Three new deliverables from SAIL have been made available in the list of deliverables:
D.A.8: Evaluation of business models
Abstract: Due to the growing traffic volume in the Internet, new technical solutions are being developed. The three SAIL technologies, i.e. Network of Information (NetInf), Open Connectivity Services (OConS) and Cloud Networking (CloNe), aim at improving the scalability and performance of the Internet, as well as to increase the quality of experience for end users. The changing technical structure also changes the industry and market structure. This document aims at discussing the business and regulatory potential of the three SAIL technologies. After the market and ecosystem overview and the stakeholder analysis, potential business models for each of the technologies are proposed. The value of this work is the set of recommendations for technical development of each technology, which were based on the analysis reported in this work.
D.B.3: Final NetInf Architecture
Abstract: This deliverable on the “Final NetInf Architecture” provides an update on the NetInf architecture that resulted from recent prototyping and evaluation activities in the SAIL project. Based on experiences from prototyping individual components, interoperability tests, integration into systems and scalability and performance evaluations as well as community feedback, the NetInf architecture has been advanced. In addition, more aspects of the systems such as specific Convergence Layers and routing mechanisms have been developed and specified.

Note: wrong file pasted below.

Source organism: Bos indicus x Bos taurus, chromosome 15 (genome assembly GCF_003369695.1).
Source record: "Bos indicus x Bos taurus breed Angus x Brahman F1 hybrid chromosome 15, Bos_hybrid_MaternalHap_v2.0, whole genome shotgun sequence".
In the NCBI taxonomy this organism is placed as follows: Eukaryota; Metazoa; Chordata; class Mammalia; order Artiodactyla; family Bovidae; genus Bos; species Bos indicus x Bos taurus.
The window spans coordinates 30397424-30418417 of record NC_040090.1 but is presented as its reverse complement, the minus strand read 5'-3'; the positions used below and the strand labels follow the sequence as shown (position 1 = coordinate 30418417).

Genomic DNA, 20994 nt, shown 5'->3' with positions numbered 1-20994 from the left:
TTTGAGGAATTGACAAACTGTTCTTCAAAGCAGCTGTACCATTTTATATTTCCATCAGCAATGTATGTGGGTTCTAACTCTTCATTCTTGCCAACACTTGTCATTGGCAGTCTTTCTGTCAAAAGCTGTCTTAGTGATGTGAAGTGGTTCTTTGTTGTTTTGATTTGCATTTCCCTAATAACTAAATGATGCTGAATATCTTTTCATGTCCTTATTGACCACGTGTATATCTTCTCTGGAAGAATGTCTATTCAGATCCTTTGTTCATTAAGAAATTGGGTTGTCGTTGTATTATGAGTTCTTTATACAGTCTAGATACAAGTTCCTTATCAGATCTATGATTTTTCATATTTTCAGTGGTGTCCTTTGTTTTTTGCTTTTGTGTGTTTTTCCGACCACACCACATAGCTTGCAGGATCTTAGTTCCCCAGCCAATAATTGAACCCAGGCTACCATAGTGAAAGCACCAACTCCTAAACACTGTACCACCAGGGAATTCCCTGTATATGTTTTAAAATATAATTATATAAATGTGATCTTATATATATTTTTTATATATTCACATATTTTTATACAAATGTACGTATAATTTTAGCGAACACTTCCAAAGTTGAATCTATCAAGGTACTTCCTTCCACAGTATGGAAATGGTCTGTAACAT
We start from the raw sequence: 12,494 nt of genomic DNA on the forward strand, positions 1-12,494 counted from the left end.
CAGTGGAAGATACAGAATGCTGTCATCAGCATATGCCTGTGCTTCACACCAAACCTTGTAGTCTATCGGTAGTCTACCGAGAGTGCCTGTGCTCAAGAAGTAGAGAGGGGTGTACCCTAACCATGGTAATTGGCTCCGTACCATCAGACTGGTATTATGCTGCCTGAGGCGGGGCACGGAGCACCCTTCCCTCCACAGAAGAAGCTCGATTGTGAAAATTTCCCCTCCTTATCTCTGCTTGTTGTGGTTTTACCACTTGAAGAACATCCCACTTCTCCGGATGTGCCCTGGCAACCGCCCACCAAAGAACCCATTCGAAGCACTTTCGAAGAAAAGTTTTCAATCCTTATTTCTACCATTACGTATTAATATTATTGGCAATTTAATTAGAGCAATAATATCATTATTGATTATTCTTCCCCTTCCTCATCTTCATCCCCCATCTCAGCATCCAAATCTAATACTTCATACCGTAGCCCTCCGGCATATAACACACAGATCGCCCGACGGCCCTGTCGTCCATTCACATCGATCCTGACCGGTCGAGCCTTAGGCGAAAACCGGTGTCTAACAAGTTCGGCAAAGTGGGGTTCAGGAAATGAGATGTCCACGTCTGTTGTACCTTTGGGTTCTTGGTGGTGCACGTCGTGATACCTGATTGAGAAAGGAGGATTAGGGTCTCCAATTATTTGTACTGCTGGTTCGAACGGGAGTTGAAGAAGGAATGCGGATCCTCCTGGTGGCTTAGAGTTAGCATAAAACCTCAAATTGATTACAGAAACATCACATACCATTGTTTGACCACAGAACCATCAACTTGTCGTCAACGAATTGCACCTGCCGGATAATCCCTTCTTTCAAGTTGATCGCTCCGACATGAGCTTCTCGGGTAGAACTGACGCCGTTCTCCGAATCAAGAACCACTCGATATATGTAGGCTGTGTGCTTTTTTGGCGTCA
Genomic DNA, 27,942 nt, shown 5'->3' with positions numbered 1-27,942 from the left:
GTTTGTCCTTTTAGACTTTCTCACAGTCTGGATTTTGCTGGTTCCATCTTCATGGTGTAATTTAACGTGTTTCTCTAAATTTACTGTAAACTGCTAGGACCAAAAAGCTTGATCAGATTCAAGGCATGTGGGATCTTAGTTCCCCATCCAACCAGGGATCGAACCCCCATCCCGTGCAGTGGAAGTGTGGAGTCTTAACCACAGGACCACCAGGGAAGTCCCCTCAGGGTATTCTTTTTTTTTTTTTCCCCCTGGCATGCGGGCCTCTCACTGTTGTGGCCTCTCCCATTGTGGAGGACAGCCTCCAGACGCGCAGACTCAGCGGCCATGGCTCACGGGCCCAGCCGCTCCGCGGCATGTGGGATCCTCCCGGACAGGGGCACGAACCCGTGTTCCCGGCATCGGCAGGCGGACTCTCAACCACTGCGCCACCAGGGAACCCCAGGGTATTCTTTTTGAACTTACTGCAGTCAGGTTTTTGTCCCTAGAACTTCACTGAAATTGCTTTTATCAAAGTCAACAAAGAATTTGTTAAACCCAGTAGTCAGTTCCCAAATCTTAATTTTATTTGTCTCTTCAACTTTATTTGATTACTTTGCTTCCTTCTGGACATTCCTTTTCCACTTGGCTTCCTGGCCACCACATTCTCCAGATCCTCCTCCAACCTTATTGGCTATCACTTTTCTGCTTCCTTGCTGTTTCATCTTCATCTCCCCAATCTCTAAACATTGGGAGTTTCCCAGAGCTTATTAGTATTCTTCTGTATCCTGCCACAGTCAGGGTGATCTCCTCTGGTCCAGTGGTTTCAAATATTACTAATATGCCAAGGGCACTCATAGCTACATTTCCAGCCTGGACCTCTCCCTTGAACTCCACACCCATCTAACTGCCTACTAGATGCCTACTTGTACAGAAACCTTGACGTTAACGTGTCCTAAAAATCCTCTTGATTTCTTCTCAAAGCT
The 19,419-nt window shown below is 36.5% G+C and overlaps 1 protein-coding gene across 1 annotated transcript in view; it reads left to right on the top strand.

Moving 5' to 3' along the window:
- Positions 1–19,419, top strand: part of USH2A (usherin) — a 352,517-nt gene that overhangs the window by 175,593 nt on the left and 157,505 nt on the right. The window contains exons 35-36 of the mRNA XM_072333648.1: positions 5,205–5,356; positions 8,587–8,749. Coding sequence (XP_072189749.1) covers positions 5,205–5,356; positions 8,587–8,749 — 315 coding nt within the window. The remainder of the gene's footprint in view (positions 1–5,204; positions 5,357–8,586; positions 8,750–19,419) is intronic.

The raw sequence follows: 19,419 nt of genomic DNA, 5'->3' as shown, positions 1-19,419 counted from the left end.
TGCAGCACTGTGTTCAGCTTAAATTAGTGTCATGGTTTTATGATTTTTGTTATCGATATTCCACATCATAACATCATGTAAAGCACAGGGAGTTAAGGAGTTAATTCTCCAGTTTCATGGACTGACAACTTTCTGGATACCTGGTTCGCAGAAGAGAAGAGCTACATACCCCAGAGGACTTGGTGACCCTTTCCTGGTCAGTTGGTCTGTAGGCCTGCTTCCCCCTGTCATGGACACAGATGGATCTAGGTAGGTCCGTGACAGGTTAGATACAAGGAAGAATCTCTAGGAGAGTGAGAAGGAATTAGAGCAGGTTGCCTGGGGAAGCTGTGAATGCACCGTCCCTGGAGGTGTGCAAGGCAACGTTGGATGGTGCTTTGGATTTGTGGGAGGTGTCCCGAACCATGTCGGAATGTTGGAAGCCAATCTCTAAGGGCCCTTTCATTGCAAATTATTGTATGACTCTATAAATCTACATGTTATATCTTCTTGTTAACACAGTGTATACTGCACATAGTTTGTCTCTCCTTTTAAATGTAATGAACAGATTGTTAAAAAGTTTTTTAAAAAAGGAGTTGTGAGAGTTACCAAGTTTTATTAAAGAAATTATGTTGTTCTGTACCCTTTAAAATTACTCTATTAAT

D.D.3: Refined Architecture
Abstract: This document describes the final cloud networking architecture proposed by SAIL work package D. Cloud networking aims at providing on-demand elastic network services to connect existing data centre based cloud infrastructures across wide area networks. In order to achieve that we propose the flash network slice, a network resource that can be provisioned and reconfigured in a timeframe that is compatible with current provisioning of virtual machines in a data centre.
We consider a multi-provider scenario, where network and data centre providers must cooperate to implement global virtual infrastructures. This is enabled through provisioning interfaces and inter-provider protocols defined in the present architecture. The architecture introduces a layering of functions, interfaces and interactions within single cloud network operators, across cloud network operators, and with cloud network customers to implement complete end-to-end services. Management algorithms for user goal translation, fault and resource management are presented, including results from practical experimentation and simulations. Security goals and policy based access control mechanisms are described. This final version of the cloud networking architecture represents a refinement over the initial architecture after experience gained in prototyping and simulating management and security functions and the implementation of a complete integrated multi-data centre, multi-operator cloud networking eco-system.